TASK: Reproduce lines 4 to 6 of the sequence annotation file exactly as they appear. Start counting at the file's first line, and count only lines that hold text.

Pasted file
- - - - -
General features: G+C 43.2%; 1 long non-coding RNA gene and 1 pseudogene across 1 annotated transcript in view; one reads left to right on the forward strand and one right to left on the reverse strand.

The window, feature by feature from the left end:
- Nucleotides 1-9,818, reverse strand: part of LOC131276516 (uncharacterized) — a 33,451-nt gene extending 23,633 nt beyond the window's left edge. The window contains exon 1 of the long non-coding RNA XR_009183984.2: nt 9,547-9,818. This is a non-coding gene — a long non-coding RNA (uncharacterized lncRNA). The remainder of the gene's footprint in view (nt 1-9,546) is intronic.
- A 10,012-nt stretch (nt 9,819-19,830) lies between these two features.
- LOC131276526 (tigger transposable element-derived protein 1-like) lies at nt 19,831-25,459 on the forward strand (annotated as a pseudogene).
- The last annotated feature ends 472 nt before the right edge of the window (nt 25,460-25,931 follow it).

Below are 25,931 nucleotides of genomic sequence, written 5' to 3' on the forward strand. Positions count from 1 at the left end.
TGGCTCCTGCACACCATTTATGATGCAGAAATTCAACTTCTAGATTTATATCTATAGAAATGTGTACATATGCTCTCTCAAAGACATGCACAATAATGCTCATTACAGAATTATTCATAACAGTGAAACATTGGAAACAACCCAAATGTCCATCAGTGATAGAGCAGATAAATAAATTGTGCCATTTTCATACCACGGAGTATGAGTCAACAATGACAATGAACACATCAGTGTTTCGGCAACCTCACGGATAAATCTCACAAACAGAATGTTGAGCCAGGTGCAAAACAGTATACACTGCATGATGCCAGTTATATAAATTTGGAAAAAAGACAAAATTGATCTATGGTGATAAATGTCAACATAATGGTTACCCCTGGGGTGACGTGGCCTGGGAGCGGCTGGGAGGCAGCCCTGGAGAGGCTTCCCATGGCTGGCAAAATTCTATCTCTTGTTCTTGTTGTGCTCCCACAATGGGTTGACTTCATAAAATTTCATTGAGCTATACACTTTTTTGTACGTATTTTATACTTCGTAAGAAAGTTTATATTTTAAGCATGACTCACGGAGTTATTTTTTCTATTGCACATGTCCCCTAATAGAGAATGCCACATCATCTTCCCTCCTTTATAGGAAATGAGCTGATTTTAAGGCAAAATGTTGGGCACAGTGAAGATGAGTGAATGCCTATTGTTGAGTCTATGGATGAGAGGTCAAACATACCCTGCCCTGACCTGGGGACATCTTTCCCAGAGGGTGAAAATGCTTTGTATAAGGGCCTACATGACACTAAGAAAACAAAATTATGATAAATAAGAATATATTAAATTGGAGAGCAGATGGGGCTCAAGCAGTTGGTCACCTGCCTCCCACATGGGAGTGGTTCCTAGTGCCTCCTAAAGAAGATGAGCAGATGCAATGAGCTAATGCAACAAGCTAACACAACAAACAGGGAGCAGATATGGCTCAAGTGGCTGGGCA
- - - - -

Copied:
- A 10,012-nt stretch (nt 9,819-19,830) lies between these two features.
- LOC131276526 (tigger transposable element-derived protein 1-like) lies at nt 19,831-25,459 on the forward strand (annotated as a pseudogene).
- The last annotated feature ends 472 nt before the right edge of the window (nt 25,460-25,931 follow it).